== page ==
Recent research raises this question as studies show environmental contamination with flea products. The flea products identified are potent insecticides so their presence in the wider environment endangers the insect population. So how important is this?

The VMD (Veterinary Medicines Directorate) regulates the use of veterinary medicines in the UK. In light of the recent findings, the VMD has commissioned a PhD at the University of Sussex to study the environmental impact of commonly used flea treatments used in dogs, cats, rabbits and ferrets. (1)

New research has raised concerns

Recent studies have found that two products routinely used for flea prevention and treatment are present in high levels in English rivers and household dust in the homes of treated pets. These products, fipronil and imidacloprid, are highly potent insecticides so they pose a considerable risk to insect populations and animals higher up the food chain. A European Commission review in 2018 showed that the global insect population is falling and that environmental contamination with insecticides may be a contributing factor. 

So far, only fipronil and imidacloprid are being investigated. Both products have been banned from agricultural use since 2017 and 2018 respectively because of environmental contamination. However, insecticide use in non-food animals has not been regulated in the UK. It was thought that the small quantities used on individual animals carried an insignificant risk. However, recent studies suggest this is not true. 

How big is the problem?

Monthly, year-round preventative treatments are currently used in a large proportion of the 10.9 million cats and 9.9 million dogs in the UK. This results in an accumulation of the chemicals in the environment. 

These chemicals are very effective insecticides, so low levels pose a risk to insect populations. The effects of fipronil on bee populations are widely reported. One study (2) measured the amount of fipronil in household dust in the homes of treated pets. The results showed that 1 gram of dust contained enough fipronil to kill over 750 bees(3). Further research is needed to assess whether the fipronil found is active and killing insects or whether it becomes inactivated in dust.

A 2017 study (4) found fipronil in 99% of samples in 20 English rivers. The levels were above safety limits according to Canadian water safety data. We have no official limits for these chemicals in the UK currently. In fact, levels of fipronil were found to be 5 times higher than the safety limit. While levels of fipronil sulphone, a powerful breakdown product of fipronil were found to be 38 times higher. This is believed to be because of environmental contamination from swimming dogs, bathing dogs, washing pet bedding and owner’s hands after stroking treated pets. Further research is necessary to prove how the chemicals reach water courses.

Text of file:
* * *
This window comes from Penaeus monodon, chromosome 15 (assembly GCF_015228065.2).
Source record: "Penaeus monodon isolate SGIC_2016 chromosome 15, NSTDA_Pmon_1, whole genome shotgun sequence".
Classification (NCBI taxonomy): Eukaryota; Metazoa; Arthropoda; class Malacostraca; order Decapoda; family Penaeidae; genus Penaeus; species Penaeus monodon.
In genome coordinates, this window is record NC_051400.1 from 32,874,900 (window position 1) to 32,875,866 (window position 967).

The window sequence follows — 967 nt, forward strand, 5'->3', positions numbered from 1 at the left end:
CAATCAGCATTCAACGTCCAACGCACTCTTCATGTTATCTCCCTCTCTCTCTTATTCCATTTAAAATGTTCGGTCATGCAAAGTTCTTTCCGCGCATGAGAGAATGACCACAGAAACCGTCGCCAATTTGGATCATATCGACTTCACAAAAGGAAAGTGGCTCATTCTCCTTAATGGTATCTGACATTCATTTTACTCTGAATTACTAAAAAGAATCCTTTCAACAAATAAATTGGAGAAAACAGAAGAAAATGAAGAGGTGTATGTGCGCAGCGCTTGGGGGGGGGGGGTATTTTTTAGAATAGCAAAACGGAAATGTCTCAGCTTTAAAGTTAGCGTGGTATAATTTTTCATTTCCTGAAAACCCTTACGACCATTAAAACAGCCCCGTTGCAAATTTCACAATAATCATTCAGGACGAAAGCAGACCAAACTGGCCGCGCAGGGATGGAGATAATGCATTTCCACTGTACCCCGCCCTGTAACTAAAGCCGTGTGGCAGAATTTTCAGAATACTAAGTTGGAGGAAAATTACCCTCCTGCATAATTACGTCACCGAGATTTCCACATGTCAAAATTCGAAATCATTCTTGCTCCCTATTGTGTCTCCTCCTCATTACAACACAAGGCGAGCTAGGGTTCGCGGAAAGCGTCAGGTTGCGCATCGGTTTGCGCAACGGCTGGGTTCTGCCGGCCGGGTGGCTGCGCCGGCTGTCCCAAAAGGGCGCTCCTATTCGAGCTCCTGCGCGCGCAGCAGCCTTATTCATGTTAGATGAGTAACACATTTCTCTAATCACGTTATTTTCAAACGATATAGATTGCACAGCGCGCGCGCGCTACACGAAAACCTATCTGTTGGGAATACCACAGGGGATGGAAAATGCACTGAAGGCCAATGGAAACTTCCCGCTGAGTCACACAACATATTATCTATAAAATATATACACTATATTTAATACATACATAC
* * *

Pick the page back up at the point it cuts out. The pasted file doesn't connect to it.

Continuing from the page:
Another 2017 study carried out by Buglife looked at imidacloprid levels in urban UK rivers (5). Imidacloprid was found in 66% of the rivers sampled, with levels above the toxic limit in 7 of the 20 rivers. This study found the highest levels in water drained from urban areas suggesting pet treatments were the source of contamination rather than farmland. 

Flea-free but harming the environment

The team investigating these findings at the University of Sussex believe that the widespread use of flea products is causing environmental harm. They recommend considering regulation, perhaps moving some products to a prescription-only category, a thorough assessment of the environmental impact and reconsidering year-round treatment. Fleas are not as prevalent in winter although central heating in our homes means that they can survive and continue to lay many eggs that can hatch to infest the home. Fleas are often responsible for skin disease in domestic pets with human transmission occurring in infected homes. Prevention of home infestations and skin disease has driven the use of year-round parasite control. This has been recommended to promote good health for our pets. 

This new information means that as pet owners and vets we need to carefully consider how best to protect our pets, homes and the environment. 

  1. Perkins R. “Are pet parasite products harming the environment more than we think?” (2020) Vet Record. September issue:197
  2. Mahler BJ, Van Metre PC, Wilson JT, et al. “Fipronil and its degradates in indoor and outdoor dust”. (2009) Environmental Science Technology 43:5665– 70
  1. Tingle CCD, Rother JA, Dewhurst CF, et al. (2003) “Fipronil: environmental fate, ecotoxicology, and human health concerns”. Rev Environmental Contamination Toxicology 176:1–66
  2. Teerlink J, Hernandez J, Budd R. “Fipronil washoff to municipal wastewater from dogs treated with spot-on products”. (2017) Sci Total Environ 599– 600:960–6

Shardlow M. “Neonicotinoid insecticides in British freshwaters”. (2017) (accessed 19 November 2020)